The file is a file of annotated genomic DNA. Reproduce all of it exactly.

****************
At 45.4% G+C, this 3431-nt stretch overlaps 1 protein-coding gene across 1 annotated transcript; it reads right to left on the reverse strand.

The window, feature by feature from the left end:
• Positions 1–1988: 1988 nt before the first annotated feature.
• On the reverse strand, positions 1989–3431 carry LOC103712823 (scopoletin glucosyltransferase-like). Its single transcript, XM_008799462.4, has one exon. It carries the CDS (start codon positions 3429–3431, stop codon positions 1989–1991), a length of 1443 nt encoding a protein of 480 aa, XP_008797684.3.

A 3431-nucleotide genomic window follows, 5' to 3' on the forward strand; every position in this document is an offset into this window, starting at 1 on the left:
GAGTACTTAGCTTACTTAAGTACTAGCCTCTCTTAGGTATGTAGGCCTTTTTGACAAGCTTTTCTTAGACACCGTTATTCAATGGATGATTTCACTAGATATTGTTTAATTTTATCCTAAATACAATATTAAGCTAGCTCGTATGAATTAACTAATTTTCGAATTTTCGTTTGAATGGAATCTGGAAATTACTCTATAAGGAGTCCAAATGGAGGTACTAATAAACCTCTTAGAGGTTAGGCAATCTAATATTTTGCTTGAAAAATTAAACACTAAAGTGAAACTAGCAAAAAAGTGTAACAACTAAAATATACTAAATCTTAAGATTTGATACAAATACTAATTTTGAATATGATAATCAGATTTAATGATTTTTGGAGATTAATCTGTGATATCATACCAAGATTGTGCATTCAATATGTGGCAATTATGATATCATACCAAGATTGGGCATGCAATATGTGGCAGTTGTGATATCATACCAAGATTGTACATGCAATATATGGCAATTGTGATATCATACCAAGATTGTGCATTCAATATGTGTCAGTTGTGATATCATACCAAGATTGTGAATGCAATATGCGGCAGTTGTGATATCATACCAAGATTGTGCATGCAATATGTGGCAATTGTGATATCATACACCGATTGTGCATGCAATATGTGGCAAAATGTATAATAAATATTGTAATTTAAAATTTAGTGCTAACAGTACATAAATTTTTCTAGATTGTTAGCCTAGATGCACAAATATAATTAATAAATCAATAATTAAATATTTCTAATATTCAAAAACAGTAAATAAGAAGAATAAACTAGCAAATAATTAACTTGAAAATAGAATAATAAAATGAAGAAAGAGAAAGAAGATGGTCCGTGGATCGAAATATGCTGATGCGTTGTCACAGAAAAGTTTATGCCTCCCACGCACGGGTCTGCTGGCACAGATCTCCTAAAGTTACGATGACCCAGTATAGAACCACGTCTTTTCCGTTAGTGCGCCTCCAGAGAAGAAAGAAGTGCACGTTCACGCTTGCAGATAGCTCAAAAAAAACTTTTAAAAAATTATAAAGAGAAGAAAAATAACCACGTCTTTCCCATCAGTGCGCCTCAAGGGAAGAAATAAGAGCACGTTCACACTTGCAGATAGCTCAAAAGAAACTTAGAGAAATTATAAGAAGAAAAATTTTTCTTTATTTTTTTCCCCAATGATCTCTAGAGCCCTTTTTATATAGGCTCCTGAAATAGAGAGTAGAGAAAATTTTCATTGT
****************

At 45.4% G+C, this 3431-nt stretch overlaps 1 protein-coding gene across 1 annotated transcript; it reads right to left on the reverse strand.

The window, feature by feature from the left end:
• Positions 1–1988: 1988 nt before the first annotated feature.
• On the reverse strand, positions 1989–3431 carry LOC103712823 (scopoletin glucosyltransferase-like). Its single transcript, XM_008799462.4, has one exon. It carries the CDS (start codon positions 3429–3431, stop codon positions 1989–1991), a length of 1443 nt encoding a protein of 480 aa, XP_008797684.3.

A 3431-nucleotide genomic window follows, 5' to 3' on the forward strand; every position in this document is an offset into this window, starting at 1 on the left:
GAGTACTTAGCTTACTTAAGTACTAGCCTCTCTTAGGTATGTAGGCCTTTTTGACAAGCTTTTCTTAGACACCGTTATTCAATGGATGATTTCACTAGATATTGTTTAATTTTATCCTAAATACAATATTAAGCTAGCTCGTATGAATTAACTAATTTTCGAATTTTCGTTTGAATGGAATCTGGAAATTACTCTATAAGGAGTCCAAATGGAGGTACTAATAAACCTCTTAGAGGTTAGGCAATCTAATATTTTGCTTGAAAAATTAAACACTAAAGTGAAACTAGCAAAAAAGTGTAACAACTAAAATATACTAAATCTTAAGATTTGATACAAATACTAATTTTGAATATGATAATCAGATTTAATGATTTTTGGAGATTAATCTGTGATATCATACCAAGATTGTGCATTCAATATGTGGCAATTATGATATCATACCAAGATTGGGCATGCAATATGTGGCAGTTGTGATATCATACCAAGATTGTACATGCAATATATGGCAATTGTGATATCATACCAAGATTGTGCATTCAATATGTGTCAGTTGTGATATCATACCAAGATTGTGAATGCAATATGCGGCAGTTGTGATATCATACCAAGATTGTGCATGCAATATGTGGCAATTGTGATATCATACACCGATTGTGCATGCAATATGTGGCAAAATGTATAATAAATATTGTAATTTAAAATTTAGTGCTAACAGTACATAAATTTTTCTAGATTGTTAGCCTAGATGCACAAATATAATTAATAAATCAATAATTAAATATTTCTAATATTCAAAAACAGTAAATAAGAAGAATAAACTAGCAAATAATTAACTTGAAAATAGAATAATAAAATGAAGAAAGAGAAAGAAGATGGTCCGTGGATCGAAATATGCTGATGCGTTGTCACAGAAAAGTTTATGCCTCCCACGCACGGGTCTGCTGGCACAGATCTCCTAAAGTTACGATGACCCAGTATAGAACCACGTCTTTTCCGTTAGTGCGCCTCCAGAGAAGAAAGAAGTGCACGTTCACGCTTGCAGATAGCTCAAAAAAAACTTTTAAAAAATTATAAAGAGAAGAAAAATAACCACGTCTTTCCCATCAGTGCGCCTCAAGGGAAGAAATAAGAGCACGTTCACACTTGCAGATAGCTCAAAAGAAACTTAGAGAAATTATAAGAAGAAAAATTTTTCTTTATTTTTTTCCCCAATGATCTCTAGAGCCCTTTTTATATAGGCTCCTGAAATAGAGAGTAGAGAAAATTTTCATTGT